The Associated Press reported on Friday that state officials in Idaho may not move to recuperate public money paid out on a now void broadband contract. Idaho’s broadband expansion program – the Idaho Education Network – had its primary broadband contract voided in 2014 in court, a decision upheld by the state Supreme Court in March. The courts found that the bid process for the contract was handled incorrectly.
In the court order, the judge tasked state officials with recovering any taxpayer money that was advanced for the project. But, Idaho Department of Administration Director Robert Geddes said last week he won’t be pursuing a recovery action and added that in his view the money wasn’t advanced. The state typically pays for work that has already been completed. The broadband network was serving some schools at the time that the contract was voided, but the whole network had yet to be built out.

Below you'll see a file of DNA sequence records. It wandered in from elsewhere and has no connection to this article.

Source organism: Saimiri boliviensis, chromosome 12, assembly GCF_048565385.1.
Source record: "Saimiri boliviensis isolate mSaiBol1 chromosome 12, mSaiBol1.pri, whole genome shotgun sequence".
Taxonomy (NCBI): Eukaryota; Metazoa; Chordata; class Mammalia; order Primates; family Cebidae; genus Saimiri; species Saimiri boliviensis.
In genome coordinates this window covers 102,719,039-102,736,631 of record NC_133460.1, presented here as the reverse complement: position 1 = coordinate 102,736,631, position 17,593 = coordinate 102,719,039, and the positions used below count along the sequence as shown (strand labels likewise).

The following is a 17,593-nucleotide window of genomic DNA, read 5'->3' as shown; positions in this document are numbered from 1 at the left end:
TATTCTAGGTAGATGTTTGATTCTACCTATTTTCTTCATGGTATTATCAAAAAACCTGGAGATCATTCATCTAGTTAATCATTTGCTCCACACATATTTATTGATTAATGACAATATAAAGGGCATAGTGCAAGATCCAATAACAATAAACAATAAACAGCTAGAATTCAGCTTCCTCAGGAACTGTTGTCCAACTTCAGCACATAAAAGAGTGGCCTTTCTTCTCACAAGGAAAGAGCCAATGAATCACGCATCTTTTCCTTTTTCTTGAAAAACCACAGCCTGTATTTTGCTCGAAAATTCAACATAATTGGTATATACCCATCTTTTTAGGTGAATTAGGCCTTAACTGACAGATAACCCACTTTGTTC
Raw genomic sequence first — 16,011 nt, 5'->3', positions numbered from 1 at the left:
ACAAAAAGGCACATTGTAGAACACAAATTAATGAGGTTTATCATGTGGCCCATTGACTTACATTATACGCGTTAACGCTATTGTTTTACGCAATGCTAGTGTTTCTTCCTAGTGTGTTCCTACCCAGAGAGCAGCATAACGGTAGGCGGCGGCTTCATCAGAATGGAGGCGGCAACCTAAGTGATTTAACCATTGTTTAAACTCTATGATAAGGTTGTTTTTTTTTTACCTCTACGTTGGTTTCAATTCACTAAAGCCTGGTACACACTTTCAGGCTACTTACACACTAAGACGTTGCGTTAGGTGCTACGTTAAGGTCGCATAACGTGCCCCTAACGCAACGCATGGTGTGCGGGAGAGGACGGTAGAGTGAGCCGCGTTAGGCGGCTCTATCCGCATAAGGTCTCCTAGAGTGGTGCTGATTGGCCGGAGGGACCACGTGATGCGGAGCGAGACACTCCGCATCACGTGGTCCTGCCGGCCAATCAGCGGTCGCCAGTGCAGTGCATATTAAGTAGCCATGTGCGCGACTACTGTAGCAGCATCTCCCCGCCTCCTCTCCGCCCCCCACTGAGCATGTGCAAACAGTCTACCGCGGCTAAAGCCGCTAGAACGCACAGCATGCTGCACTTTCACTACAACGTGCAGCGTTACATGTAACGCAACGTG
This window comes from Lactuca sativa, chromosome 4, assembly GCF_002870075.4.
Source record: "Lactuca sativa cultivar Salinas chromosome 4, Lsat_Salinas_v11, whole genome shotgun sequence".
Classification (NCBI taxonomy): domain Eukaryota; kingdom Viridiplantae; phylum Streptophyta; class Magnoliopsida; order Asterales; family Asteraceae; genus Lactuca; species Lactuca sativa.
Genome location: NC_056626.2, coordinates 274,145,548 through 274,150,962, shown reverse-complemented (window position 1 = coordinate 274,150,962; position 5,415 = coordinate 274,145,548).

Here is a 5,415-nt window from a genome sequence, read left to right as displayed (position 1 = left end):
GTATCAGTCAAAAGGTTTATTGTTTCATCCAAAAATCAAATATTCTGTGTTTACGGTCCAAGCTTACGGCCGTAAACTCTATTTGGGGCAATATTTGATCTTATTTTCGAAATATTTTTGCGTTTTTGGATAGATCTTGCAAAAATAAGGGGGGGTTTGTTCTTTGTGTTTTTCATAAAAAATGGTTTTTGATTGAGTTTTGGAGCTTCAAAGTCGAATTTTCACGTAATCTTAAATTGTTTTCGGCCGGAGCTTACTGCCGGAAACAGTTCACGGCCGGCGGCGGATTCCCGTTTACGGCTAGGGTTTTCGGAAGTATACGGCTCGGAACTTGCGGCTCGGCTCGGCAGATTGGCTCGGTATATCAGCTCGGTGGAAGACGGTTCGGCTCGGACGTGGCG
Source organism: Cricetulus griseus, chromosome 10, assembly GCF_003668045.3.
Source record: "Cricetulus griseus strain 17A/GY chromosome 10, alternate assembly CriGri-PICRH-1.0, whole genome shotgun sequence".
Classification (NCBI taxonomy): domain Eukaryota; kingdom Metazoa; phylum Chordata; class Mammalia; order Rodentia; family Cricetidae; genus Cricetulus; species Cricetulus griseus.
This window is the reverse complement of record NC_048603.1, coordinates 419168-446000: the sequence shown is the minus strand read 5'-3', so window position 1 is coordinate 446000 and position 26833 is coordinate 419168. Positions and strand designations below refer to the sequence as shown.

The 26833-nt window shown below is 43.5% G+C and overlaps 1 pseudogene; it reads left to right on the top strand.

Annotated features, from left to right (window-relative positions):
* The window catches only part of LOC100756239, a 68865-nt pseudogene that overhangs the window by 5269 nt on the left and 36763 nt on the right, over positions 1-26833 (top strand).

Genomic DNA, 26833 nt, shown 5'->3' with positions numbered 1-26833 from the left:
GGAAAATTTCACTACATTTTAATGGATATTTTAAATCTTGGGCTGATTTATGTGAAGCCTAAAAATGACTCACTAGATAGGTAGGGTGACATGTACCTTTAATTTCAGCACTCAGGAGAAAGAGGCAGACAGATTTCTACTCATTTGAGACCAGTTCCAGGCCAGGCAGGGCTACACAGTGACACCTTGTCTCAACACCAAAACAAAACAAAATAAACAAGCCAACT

In addition, contractors on the project say they haven’t been fully paid for work that was already completed. If Idaho’s Attorney General Lawrence Wasden decides to pursue recovery of the money, the state could enter some murky legal waters.
At the end of the state legislature’s 2016 session, the state earmarked money for any legal fees if the contractors opt to sue the state over backpay.
Schools in Idaho have been making up for the loss of the network by managing their own service agreements with local broadband providers and getting some financial assistance from the state to pay for those subscriptions. It appears that Idaho will continue this kind of piecemeal process for state schools in lieu of a larger plan. Districts have also had to deal with the loss of some federal funding as the result of the Idaho Education Network contract dispute.